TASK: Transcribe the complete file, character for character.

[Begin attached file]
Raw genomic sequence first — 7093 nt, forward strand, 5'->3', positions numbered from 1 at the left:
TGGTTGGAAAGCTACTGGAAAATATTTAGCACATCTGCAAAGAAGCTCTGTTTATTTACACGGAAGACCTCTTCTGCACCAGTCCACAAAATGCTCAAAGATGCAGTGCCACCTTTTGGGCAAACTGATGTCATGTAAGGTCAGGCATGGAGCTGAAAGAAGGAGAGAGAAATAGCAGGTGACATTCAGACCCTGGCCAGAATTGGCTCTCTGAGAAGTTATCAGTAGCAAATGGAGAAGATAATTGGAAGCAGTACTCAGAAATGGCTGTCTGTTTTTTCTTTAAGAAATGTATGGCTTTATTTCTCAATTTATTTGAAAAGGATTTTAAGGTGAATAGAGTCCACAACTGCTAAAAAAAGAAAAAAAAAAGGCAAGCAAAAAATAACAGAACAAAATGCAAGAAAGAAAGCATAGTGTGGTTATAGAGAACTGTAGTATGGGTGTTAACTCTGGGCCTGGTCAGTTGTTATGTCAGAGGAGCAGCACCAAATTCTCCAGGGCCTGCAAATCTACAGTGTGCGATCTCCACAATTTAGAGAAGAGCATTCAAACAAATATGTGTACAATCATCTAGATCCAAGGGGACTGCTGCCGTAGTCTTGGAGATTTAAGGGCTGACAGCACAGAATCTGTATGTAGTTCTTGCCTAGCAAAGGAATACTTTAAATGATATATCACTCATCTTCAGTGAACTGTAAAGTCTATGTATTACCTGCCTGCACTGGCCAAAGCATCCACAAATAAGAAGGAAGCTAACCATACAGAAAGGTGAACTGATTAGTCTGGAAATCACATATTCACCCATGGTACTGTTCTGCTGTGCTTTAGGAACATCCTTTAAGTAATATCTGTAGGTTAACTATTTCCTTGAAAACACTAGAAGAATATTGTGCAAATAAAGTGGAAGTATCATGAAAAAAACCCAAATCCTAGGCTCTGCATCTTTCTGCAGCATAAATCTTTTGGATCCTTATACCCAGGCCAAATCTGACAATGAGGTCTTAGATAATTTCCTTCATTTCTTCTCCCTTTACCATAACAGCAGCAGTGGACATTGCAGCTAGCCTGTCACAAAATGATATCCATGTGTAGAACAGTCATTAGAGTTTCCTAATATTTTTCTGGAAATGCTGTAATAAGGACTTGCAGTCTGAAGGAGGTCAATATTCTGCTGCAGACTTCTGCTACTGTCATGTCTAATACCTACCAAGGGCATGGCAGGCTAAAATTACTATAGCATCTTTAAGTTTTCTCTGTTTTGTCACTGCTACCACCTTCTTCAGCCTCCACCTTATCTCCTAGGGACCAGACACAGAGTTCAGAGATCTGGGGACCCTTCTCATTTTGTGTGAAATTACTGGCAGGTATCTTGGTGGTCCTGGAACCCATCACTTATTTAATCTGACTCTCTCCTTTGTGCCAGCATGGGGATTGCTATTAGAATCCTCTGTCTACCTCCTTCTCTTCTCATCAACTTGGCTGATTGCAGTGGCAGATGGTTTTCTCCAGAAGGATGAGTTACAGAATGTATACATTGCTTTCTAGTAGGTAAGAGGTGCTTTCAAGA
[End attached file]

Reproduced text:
Raw genomic sequence first — 7093 nt, forward strand, 5'->3', positions numbered from 1 at the left:
TGGTTGGAAAGCTACTGGAAAATATTTAGCACATCTGCAAAGAAGCTCTGTTTATTTACACGGAAGACCTCTTCTGCACCAGTCCACAAAATGCTCAAAGATGCAGTGCCACCTTTTGGGCAAACTGATGTCATGTAAGGTCAGGCATGGAGCTGAAAGAAGGAGAGAGAAATAGCAGGTGACATTCAGACCCTGGCCAGAATTGGCTCTCTGAGAAGTTATCAGTAGCAAATGGAGAAGATAATTGGAAGCAGTACTCAGAAATGGCTGTCTGTTTTTTCTTTAAGAAATGTATGGCTTTATTTCTCAATTTATTTGAAAAGGATTTTAAGGTGAATAGAGTCCACAACTGCTAAAAAAAGAAAAAAAAAAGGCAAGCAAAAAATAACAGAACAAAATGCAAGAAAGAAAGCATAGTGTGGTTATAGAGAACTGTAGTATGGGTGTTAACTCTGGGCCTGGTCAGTTGTTATGTCAGAGGAGCAGCACCAAATTCTCCAGGGCCTGCAAATCTACAGTGTGCGATCTCCACAATTTAGAGAAGAGCATTCAAACAAATATGTGTACAATCATCTAGATCCAAGGGGACTGCTGCCGTAGTCTTGGAGATTTAAGGGCTGACAGCACAGAATCTGTATGTAGTTCTTGCCTAGCAAAGGAATACTTTAAATGATATATCACTCATCTTCAGTGAACTGTAAAGTCTATGTATTACCTGCCTGCACTGGCCAAAGCATCCACAAATAAGAAGGAAGCTAACCATACAGAAAGGTGAACTGATTAGTCTGGAAATCACATATTCACCCATGGTACTGTTCTGCTGTGCTTTAGGAACATCCTTTAAGTAATATCTGTAGGTTAACTATTTCCTTGAAAACACTAGAAGAATATTGTGCAAATAAAGTGGAAGTATCATGAAAAAAACCCAAATCCTAGGCTCTGCATCTTTCTGCAGCATAAATCTTTTGGATCCTTATACCCAGGCCAAATCTGACAATGAGGTCTTAGATAATTTCCTTCATTTCTTCTCCCTTTACCATAACAGCAGCAGTGGACATTGCAGCTAGCCTGTCACAAAATGATATCCATGTGTAGAACAGTCATTAGAGTTTCCTAATATTTTTCTGGAAATGCTGTAATAAGGACTTGCAGTCTGAAGGAGGTCAATATTCTGCTGCAGACTTCTGCTACTGTCATGTCTAATACCTACCAAGGGCATGGCAGGCTAAAATTACTATAGCATCTTTAAGTTTTCTCTGTTTTGTCACTGCTACCACCTTCTTCAGCCTCCACCTTATCTCCTAGGGACCAGACACAGAGTTCAGAGATCTGGGGACCCTTCTCATTTTGTGTGAAATTACTGGCAGGTATCTTGGTGGTCCTGGAACCCATCACTTATTTAATCTGACTCTCTCCTTTGTGCCAGCATGGGGATTGCTATTAGAATCCTCTGTCTACCTCCTTCTCTTCTCATCAACTTGGCTGATTGCAGTGGCAGATGGTTTTCTCCAGAAGGATGAGTTACAGAATGTATACATTGCTTTCTAGTAGGTAAGAGGTGCTTTCAAGA